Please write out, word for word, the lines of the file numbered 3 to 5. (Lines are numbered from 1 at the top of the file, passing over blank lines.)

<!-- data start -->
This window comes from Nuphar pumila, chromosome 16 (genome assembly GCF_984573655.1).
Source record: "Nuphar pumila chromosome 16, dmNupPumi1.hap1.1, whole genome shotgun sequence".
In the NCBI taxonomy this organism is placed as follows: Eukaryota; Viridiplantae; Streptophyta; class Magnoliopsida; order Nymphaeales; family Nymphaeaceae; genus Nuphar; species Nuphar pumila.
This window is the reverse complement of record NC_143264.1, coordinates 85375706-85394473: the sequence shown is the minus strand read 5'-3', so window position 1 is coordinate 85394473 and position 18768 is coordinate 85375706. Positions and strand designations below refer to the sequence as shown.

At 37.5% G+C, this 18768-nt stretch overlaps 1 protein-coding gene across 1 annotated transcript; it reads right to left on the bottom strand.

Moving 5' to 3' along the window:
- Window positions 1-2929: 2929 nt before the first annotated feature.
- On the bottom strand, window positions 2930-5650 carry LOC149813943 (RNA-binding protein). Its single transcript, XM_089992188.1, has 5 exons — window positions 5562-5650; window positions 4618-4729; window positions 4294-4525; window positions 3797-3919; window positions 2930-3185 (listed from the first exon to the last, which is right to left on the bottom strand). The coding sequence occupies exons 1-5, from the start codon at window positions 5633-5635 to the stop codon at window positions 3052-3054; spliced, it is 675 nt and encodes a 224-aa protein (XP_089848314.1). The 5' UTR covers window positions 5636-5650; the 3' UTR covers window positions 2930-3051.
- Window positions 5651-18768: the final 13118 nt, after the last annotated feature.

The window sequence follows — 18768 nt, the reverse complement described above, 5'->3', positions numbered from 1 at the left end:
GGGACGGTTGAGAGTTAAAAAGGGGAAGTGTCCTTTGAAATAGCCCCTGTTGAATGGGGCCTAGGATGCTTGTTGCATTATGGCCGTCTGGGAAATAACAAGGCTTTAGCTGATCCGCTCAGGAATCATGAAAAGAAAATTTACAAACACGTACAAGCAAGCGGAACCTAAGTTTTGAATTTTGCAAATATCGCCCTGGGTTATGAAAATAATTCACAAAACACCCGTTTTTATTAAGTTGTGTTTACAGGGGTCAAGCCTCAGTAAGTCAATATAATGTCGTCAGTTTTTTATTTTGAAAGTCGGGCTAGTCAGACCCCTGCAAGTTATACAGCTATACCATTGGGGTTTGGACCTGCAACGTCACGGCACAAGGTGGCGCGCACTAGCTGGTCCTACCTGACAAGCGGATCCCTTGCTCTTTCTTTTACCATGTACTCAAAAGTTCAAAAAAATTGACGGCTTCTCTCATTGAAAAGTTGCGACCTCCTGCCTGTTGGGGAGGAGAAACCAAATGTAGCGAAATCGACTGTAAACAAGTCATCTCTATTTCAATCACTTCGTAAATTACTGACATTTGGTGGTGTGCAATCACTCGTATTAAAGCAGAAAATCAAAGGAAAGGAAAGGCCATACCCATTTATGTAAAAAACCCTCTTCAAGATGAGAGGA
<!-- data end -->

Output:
In the NCBI taxonomy this organism is placed as follows: Eukaryota; Viridiplantae; Streptophyta; class Magnoliopsida; order Nymphaeales; family Nymphaeaceae; genus Nuphar; species Nuphar pumila.
This window is the reverse complement of record NC_143264.1, coordinates 85375706-85394473: the sequence shown is the minus strand read 5'-3', so window position 1 is coordinate 85394473 and position 18768 is coordinate 85375706. Positions and strand designations below refer to the sequence as shown.

At 37.5% G+C, this 18768-nt stretch overlaps 1 protein-coding gene across 1 annotated transcript; it reads right to left on the bottom strand.